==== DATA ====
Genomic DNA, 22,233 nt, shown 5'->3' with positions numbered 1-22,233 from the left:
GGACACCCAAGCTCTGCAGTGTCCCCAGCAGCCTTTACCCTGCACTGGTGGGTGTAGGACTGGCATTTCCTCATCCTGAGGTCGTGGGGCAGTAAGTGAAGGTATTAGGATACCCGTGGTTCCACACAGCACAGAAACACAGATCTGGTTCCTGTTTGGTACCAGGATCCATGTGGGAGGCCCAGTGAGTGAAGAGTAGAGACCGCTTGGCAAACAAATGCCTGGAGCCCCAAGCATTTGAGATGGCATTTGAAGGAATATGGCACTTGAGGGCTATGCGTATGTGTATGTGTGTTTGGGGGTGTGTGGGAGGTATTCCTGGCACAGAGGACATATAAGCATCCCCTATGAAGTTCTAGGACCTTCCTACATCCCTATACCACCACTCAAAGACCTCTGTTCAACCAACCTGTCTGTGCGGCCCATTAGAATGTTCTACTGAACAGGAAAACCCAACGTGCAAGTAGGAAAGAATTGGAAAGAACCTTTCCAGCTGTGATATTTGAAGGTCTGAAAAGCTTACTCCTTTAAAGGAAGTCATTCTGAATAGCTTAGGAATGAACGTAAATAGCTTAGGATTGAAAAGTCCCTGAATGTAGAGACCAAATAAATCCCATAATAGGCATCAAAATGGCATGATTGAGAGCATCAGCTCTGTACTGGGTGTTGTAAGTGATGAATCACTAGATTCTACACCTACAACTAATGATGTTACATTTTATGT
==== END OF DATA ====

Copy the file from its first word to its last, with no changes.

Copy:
Genomic DNA, 22,233 nt, shown 5'->3' with positions numbered 1-22,233 from the left:
GGACACCCAAGCTCTGCAGTGTCCCCAGCAGCCTTTACCCTGCACTGGTGGGTGTAGGACTGGCATTTCCTCATCCTGAGGTCGTGGGGCAGTAAGTGAAGGTATTAGGATACCCGTGGTTCCACACAGCACAGAAACACAGATCTGGTTCCTGTTTGGTACCAGGATCCATGTGGGAGGCCCAGTGAGTGAAGAGTAGAGACCGCTTGGCAAACAAATGCCTGGAGCCCCAAGCATTTGAGATGGCATTTGAAGGAATATGGCACTTGAGGGCTATGCGTATGTGTATGTGTGTTTGGGGGTGTGTGGGAGGTATTCCTGGCACAGAGGACATATAAGCATCCCCTATGAAGTTCTAGGACCTTCCTACATCCCTATACCACCACTCAAAGACCTCTGTTCAACCAACCTGTCTGTGCGGCCCATTAGAATGTTCTACTGAACAGGAAAACCCAACGTGCAAGTAGGAAAGAATTGGAAAGAACCTTTCCAGCTGTGATATTTGAAGGTCTGAAAAGCTTACTCCTTTAAAGGAAGTCATTCTGAATAGCTTAGGAATGAACGTAAATAGCTTAGGATTGAAAAGTCCCTGAATGTAGAGACCAAATAAATCCCATAATAGGCATCAAAATGGCATGATTGAGAGCATCAGCTCTGTACTGGGTGTTGTAAGTGATGAATCACTAGATTCTACACCTACAACTAATGATGTTACATTTTATGT